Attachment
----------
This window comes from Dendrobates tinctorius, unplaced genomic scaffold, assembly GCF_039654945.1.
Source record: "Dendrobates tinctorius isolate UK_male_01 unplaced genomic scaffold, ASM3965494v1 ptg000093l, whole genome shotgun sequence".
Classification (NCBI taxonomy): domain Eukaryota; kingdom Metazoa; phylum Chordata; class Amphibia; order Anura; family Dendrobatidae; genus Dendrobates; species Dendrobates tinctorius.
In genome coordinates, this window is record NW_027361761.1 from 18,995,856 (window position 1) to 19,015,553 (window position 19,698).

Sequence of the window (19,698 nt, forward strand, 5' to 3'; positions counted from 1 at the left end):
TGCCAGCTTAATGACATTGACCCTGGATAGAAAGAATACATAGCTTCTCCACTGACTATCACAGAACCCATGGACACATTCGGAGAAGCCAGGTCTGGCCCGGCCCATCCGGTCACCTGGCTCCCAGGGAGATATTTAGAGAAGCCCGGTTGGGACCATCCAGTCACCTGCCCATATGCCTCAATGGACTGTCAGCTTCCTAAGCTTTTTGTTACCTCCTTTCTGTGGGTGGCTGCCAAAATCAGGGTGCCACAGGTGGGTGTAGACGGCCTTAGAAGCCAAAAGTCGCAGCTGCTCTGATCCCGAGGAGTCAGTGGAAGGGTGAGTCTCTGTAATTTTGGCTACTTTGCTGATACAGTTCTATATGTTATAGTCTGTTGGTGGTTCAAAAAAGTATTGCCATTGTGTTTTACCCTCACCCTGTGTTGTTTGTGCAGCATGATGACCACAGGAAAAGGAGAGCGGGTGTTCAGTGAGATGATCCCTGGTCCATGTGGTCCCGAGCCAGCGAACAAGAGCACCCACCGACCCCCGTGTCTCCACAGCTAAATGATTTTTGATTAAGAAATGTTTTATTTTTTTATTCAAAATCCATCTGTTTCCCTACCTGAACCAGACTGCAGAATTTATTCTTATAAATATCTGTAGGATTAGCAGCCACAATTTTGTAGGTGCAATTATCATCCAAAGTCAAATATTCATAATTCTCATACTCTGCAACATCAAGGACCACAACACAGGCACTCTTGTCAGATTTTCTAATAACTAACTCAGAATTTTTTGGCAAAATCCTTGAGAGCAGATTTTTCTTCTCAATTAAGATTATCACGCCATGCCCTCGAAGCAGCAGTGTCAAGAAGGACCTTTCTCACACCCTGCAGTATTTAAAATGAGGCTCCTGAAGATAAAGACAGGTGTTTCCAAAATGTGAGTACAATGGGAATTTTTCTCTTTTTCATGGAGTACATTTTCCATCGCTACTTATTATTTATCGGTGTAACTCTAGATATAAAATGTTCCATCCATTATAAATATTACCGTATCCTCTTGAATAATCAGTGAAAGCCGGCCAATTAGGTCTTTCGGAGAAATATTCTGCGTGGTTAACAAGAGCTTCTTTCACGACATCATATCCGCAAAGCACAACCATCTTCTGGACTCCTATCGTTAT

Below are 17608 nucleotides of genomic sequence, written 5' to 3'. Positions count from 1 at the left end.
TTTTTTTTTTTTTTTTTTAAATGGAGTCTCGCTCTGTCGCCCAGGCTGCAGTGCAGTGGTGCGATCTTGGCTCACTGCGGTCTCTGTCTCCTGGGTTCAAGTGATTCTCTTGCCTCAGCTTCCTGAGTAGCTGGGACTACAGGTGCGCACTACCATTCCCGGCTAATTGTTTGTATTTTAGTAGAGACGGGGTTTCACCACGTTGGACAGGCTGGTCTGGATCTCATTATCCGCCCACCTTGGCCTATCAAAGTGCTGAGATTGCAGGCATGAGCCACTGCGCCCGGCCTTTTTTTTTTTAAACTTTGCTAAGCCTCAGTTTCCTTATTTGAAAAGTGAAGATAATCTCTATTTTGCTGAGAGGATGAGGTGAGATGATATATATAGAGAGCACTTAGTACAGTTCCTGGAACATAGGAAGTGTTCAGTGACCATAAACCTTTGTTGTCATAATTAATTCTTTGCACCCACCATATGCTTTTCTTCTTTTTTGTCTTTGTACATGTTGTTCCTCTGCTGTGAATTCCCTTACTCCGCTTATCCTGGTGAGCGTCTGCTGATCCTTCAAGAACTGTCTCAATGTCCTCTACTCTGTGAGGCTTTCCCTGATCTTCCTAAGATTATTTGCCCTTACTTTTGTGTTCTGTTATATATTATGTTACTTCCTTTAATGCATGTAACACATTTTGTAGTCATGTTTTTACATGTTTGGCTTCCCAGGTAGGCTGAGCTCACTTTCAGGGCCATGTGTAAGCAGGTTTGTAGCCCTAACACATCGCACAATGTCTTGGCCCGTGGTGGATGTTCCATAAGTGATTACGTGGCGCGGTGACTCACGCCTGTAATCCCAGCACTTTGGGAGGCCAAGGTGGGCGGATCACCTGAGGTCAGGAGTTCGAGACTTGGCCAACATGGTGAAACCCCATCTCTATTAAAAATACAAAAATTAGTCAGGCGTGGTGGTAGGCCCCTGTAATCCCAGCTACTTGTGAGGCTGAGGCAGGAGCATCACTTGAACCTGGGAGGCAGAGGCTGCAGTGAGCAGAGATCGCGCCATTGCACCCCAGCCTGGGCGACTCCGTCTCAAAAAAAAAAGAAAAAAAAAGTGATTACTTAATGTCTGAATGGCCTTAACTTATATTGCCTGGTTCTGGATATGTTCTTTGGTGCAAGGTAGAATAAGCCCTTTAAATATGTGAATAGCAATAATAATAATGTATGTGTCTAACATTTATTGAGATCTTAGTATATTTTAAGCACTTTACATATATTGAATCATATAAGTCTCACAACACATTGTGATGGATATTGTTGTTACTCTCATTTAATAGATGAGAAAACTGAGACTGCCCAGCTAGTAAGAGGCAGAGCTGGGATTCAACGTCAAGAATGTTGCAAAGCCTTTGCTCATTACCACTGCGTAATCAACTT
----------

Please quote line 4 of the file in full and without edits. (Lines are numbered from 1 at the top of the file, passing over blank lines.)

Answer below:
In genome coordinates, this window is record NW_027361761.1 from 18,995,856 (window position 1) to 19,015,553 (window position 19,698).